29-7 Chemistry of carbon: rotation of polarized light

Uploaded by JUSTANEMONERD on 17.12.2012

PROFESSOR Cima: Our discussion of the chemistry of carbon by looking at the
symmetry of bonds around a carbon atom, this particular molecule,
2-iodobutane. So the two means go to the end of the butane
molecule which has got, of course, four carbons.
And count down-- one, two. So that's the second carbon.
And I put an iodine on it. And that's where the iodine goes.
And of course the other bond that has to be there to satisfy the four bonds
of carbon has to be a carbon hydrogen bond. And we look carefully at this carbon and said
imagine taking a molecule of 2-iodobutane and looking at it in a mirror--
so on the mirror side, what you would see is a--
now I'm trying to draw the tetrahedral arrangements here.
So this hydrogen is drawn into the board. These carbon carbon bonds are in the plane
of the board. And the carbon iodine bond is sticking out
toward us to get the 109 degrees or so separation between those tetrahedral
arrangements of bonds. And of course when I do the mirror plane,
I think you know what's going to happen here.
I create a molecule that is an isomer of 2-iodobutane. But it is not superimposable.
In other words, when I take this new molecule and rotate it back over here,
the iodine will be in the back, and the hydrogen will be in the front.
So these two molecules to share a symmetry just like your
left and right hand. They share a mirror symmetry.
I can't superimpose them on one another. And this is always possible around carbon
when you have four different groups on the carbon.
In other words, if this had been just butane-- in other words where this is hydrogen--
of course now when I take them mirror symmetry, I can now take that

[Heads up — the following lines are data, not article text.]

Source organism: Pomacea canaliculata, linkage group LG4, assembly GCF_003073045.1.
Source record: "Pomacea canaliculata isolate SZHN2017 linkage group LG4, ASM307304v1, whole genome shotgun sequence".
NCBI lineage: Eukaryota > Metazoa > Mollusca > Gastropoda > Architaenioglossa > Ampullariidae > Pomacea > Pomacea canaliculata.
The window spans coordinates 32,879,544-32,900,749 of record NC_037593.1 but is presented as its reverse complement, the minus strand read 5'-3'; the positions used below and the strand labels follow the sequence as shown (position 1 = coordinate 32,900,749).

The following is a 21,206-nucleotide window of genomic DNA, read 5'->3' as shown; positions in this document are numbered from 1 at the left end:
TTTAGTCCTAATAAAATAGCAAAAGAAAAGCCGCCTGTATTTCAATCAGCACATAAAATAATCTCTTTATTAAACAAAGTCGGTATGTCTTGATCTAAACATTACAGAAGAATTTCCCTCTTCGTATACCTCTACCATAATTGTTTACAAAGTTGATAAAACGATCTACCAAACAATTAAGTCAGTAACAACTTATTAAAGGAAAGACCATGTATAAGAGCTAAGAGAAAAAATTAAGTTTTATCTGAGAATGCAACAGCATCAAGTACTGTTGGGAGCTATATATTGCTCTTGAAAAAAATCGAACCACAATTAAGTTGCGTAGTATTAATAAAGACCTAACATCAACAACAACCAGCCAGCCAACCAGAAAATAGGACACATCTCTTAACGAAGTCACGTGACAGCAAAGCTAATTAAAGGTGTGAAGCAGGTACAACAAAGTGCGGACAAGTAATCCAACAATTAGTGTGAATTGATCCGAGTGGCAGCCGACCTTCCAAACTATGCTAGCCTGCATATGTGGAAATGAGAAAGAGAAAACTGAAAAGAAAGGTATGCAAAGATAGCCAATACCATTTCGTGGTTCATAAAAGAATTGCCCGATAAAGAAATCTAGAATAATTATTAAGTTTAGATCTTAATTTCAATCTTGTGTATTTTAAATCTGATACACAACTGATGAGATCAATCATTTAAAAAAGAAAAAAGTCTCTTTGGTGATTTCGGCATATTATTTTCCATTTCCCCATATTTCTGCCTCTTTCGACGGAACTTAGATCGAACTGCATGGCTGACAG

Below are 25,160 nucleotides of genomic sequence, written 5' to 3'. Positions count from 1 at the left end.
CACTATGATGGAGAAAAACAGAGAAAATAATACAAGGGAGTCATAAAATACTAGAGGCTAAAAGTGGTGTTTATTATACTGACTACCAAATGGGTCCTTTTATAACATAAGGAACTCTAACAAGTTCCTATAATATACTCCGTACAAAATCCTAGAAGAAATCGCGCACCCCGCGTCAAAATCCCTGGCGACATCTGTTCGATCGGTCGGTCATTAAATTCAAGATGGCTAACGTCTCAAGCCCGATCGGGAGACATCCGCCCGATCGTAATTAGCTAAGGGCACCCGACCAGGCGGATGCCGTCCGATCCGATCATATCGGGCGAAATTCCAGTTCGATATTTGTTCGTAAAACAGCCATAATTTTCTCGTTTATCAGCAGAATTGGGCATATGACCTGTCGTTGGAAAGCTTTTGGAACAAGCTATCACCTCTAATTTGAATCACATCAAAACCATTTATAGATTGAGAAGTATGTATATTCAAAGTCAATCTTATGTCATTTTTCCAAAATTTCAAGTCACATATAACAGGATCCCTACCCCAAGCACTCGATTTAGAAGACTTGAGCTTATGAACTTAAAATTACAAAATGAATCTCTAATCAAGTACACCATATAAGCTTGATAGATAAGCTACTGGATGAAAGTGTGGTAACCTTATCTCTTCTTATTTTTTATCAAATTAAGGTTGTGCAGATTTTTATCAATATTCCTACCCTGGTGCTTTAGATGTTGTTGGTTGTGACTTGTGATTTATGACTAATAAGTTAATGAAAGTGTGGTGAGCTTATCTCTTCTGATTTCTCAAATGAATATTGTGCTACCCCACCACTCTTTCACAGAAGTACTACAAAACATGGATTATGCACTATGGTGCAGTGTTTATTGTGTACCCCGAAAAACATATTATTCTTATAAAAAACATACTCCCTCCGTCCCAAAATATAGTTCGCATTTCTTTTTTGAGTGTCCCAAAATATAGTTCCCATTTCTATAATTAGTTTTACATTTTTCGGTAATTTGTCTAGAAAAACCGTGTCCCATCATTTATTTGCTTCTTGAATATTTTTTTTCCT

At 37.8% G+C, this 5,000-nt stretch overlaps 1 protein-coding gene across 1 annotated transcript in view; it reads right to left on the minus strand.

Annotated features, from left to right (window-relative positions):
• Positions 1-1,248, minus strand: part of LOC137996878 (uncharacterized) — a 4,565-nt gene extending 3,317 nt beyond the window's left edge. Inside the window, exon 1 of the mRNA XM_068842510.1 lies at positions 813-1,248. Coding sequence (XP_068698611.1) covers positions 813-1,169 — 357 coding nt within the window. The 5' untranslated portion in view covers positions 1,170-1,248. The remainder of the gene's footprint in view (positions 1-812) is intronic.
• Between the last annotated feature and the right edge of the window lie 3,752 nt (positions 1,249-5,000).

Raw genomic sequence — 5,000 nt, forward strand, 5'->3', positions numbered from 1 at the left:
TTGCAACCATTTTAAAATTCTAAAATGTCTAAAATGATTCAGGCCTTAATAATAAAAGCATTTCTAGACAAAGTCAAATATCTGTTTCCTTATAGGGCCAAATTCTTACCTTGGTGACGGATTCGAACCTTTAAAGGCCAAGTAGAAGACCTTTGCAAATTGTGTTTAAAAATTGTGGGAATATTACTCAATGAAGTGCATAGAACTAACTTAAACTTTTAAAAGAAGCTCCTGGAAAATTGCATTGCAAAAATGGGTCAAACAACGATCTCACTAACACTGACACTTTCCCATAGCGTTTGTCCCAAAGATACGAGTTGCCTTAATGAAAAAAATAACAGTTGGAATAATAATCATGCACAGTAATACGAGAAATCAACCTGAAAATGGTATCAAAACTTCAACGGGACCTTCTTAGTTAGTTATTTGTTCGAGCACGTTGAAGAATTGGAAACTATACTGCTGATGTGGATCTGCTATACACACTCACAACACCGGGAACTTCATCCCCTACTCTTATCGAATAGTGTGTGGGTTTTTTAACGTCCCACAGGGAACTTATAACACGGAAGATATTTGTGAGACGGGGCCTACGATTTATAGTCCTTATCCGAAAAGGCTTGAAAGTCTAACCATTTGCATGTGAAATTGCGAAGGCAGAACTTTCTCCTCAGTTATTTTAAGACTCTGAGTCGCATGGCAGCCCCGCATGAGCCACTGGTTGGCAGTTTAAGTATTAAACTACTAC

molecule, bring it around here, just rotate it around 180 degrees.
And it is superimposable. So the breakdown of symmetry that created
this, what we now call a chiral center, is the fact that I have four
different groups attached to this carbon.
So it's the methyl group, the hydrogen, the iodine,
and the ethyl group-- four different ones.
If any two of those had been the same, you would not have this chiral center,
is what we call it. Now these molecules that have these chiral
centers have some interesting properties, the most important of which is
called optical rotation. What do we mean by optical rotation?
Well let's just take a non-chiral molecule to start with.
And I'm going to have some light which, as you recall, is a wave of
electromagnetic radiation. And I'm going to polarize it so that I only
have one orientation of the electric field.
Put it through a polarizer, some sunglasses. And then I'm going to take my non-chiral molecule--
so I'll just stick with butane again. Why don't I draw the bonds around the carbon
too. And I've chosen just an orientation that's
not exactly parallel with the electric field.
You know, I'm going to have some liquid butane here
in a pressure vessel. And I'll run some polarized light through
it. Now of course this molecule's long along one
axis. So in general, I would believe that the polarizability
of this molecule changes with direction in the molecule.
So if I got electrons along this structure, you might suspect that it's
easier to polarize this thing along that direction than it is let's say
perpendicular to that direction. So when this light hits this molecule, it
excites polarization along this axis more than this axis.
So in a sense, even this molecule will rotate the polarization.
When it comes out of here, it's going to be more like this.
So even-- from this picture, I've got a situation where
even a non-chiral molecule will rotate light.
Makes sense. Polarization is not uniform throughout that
molecule. But of course I've got a whole bucket or container
of butane. And so for every molecule that's oriented
this way, I got one that's oriented this way.
And so what's going to happen? It's just going to rotate this back.
And so the net effect is no rotation, no net change.
So it should be no net change. It doesn't mean that intrinsically molecules
won't rotate light. It's just that if you have a collection of
them, it goes both directions.
Now let's consider a bucket of 2-iodobutane. I got the same thing, my polarized light coming
in. But now I've got one particular chiral version.
We call these things enantimoers, I forgot to mention.
And so it'll do the same thing. It will rotate the light.
But now because there's a handedness to the molecule, there's not a chance
to get rotated back the other way. So the fact that I have a pure enantimoer
means there is a net rotation of the light.
If I had mixtures of both the mirror images then there would be a chance
and I'd get no rotation of the light, no net rotation of the light.
So we call those-- and you'll see why-- we call those when I have both versions, both
enantimoers, a racemic mixture.